Being on the safe side on the Internet
But how should an SME actually go about securing these digital assets? In our new series “Ecovis Tech Tips”, we introduce different concepts and solutions to help you step up your cybersecurity efforts and protect your company’s crown jewels. Our recommendations are vendor-neutral and aimed at providing you with simple solutions that are easy and cost-efficient to implement.
The topic we want to focus on today is network segmentation and network isolation. In short, network segmentation is the subdivision of networks that splits different departments and/or sections of corporate networks into a number of subnets.
This way, users only get access to their respective subnet, limiting their ability to access files or computers in other subnets. Should an attacker be able to find a way into the network, the same logic applies, the intruder will be “caught” inside the respective subnet. This way, compromising a whole corporate network becomes much harder.
Physical segmentation vs. logical segmentation
One important distinction we have to make is the difference between physical segmentation and logical segmentation. Physical segmentation is done by creating a network that is physically separated from other networks, such as other local networks or the Internet. This concept can be extended to create a fully isolated physical network, with no wires connecting it to any other network. This is what we call network isolation.
Logical segmentation, on the other hand, is the creation of Virtual Local Area Networks (VLANs) that segment one physical network into several virtual or logical networks. Logical segmentation can even be done within one single piece of hardware, that runs an entire network in a virtual environment, containing virtual routers, switches, servers, and clients.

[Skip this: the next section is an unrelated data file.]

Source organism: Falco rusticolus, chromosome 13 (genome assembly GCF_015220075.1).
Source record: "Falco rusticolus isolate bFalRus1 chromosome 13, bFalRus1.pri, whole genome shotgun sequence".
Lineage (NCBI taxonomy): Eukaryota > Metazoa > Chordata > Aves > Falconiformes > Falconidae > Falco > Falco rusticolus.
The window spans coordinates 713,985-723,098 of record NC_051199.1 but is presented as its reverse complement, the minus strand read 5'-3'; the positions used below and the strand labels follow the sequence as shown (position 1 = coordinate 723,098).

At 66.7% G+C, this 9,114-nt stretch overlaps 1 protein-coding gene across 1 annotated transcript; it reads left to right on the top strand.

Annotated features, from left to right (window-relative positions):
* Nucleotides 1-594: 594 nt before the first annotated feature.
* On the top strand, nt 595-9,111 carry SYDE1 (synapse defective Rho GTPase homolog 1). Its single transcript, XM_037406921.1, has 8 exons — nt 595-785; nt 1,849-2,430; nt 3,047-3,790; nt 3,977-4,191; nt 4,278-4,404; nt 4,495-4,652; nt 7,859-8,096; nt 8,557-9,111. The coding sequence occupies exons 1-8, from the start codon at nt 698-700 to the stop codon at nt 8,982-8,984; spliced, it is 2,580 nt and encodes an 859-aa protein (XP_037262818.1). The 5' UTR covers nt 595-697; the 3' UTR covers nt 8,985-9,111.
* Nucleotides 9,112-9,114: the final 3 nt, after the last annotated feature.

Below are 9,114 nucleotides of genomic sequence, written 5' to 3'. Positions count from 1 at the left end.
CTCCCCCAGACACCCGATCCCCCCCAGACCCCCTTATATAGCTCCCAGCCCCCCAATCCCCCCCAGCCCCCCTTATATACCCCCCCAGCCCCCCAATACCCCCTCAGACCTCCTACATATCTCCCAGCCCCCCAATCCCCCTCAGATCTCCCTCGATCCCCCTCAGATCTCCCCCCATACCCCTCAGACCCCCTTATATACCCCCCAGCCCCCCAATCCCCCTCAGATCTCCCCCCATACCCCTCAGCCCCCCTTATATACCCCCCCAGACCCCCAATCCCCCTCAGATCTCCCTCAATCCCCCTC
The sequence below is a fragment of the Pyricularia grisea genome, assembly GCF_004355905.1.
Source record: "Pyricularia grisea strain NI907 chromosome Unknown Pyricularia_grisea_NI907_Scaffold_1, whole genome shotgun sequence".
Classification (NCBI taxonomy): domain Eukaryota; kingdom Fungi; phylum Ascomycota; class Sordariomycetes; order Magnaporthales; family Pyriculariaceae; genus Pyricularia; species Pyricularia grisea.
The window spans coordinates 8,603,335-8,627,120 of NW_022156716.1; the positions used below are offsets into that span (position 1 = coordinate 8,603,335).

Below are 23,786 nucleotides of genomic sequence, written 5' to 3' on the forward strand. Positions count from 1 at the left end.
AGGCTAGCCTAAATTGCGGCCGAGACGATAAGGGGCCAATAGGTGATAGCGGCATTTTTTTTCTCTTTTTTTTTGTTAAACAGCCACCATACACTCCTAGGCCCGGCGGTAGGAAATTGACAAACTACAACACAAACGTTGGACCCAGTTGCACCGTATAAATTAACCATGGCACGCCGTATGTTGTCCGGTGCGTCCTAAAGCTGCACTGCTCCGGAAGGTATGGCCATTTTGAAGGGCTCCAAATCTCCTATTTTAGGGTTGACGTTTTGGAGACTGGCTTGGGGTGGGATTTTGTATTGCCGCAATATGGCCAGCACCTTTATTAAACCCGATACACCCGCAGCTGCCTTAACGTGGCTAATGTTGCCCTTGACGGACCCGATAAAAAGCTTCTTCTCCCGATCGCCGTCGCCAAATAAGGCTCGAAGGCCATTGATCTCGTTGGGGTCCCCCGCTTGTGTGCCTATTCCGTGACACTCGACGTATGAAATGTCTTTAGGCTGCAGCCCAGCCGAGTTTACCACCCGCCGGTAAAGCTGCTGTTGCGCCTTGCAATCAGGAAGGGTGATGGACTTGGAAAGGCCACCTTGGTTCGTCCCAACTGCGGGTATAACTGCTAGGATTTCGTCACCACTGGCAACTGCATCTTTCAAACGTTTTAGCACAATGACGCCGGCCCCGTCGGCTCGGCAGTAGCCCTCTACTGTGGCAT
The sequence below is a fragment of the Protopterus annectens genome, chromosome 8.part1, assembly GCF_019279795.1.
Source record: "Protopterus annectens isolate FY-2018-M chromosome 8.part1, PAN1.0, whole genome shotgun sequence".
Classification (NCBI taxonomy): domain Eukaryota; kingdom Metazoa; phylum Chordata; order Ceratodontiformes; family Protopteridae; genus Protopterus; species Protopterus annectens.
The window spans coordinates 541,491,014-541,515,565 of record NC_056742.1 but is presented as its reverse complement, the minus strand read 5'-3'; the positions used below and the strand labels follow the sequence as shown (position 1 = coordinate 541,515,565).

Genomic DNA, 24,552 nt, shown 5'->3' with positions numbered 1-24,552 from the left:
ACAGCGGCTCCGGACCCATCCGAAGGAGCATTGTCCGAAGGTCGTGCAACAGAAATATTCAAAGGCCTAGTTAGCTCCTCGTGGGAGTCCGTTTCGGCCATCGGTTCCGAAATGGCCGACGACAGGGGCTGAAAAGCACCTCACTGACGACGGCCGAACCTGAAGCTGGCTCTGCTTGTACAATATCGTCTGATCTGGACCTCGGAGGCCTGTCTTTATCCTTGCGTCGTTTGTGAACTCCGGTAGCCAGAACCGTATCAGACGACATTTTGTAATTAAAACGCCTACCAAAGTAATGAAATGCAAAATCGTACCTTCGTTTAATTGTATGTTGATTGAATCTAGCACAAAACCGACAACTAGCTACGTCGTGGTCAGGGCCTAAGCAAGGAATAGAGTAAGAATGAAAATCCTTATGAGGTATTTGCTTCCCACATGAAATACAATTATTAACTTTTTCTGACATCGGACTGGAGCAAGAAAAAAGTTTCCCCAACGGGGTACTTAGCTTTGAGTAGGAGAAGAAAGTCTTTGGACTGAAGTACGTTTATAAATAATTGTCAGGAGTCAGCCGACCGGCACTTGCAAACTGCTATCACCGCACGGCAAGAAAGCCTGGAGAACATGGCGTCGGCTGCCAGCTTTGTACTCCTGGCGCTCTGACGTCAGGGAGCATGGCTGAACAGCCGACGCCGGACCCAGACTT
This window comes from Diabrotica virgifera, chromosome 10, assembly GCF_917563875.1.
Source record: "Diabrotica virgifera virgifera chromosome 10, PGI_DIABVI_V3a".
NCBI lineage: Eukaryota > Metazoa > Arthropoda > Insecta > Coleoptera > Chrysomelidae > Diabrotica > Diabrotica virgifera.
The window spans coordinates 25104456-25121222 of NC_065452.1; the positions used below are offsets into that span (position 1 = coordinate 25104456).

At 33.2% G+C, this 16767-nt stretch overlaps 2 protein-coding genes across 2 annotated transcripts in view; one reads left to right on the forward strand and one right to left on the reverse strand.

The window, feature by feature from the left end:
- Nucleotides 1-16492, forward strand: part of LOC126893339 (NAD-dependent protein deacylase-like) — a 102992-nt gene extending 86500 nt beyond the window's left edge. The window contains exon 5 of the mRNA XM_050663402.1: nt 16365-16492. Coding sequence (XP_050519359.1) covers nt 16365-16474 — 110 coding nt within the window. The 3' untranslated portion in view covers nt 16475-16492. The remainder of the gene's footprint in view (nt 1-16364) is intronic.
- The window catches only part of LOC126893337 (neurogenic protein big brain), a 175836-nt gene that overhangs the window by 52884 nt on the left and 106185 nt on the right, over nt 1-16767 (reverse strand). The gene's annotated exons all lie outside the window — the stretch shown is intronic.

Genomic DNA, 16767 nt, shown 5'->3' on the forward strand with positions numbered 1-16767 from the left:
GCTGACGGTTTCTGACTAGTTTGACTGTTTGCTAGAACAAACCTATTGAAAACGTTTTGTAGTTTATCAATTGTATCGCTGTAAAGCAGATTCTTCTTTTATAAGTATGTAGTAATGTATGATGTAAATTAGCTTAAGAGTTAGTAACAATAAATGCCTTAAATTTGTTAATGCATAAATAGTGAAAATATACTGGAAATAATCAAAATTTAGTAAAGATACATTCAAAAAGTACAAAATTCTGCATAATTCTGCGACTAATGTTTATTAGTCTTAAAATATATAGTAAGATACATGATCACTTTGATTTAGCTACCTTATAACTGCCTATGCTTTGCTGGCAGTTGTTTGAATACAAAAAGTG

As you can use existing hardware, this type of segmentation is generally more cost-effective than building an entirely separate physical network. When it comes to security, however, logical segmentation is weaker than physical segmentation, as the underlining hardware for multiple networks remains the same.
Which segmentation to choose is (almost) all about the money
This hardware is often enough connected to the Internet, making it possible for attackers to exploit vulnerabilities in the hardware or the firmware installed on the devices to break the segmentation and access the various logical networks installed on them.
Isolated physical networks are better prepared against such threats since no wires connect the network to the Internet. Ideally, isolated physical networks are not WIFI-enabled, to ensure they cannot be accessed from a close range via the WIFI signal.
That, however, comes with a price tag. A physically isolated network is much more expensive to build as you have to purchase all the equipment and cabling separately. Furthermore, this network requires its own security systems (such as a firewall, an Intrusion Detection System (IDS) or an Intrusion Prevention System (IPS)). This adds further costs for this setup.
So, put simply, more security means more costs.
Nothing is 100% secure – but you can make sure that damages are limited
Despite all these strong security features, however, physically separated networks are still not immune against all forms of attack.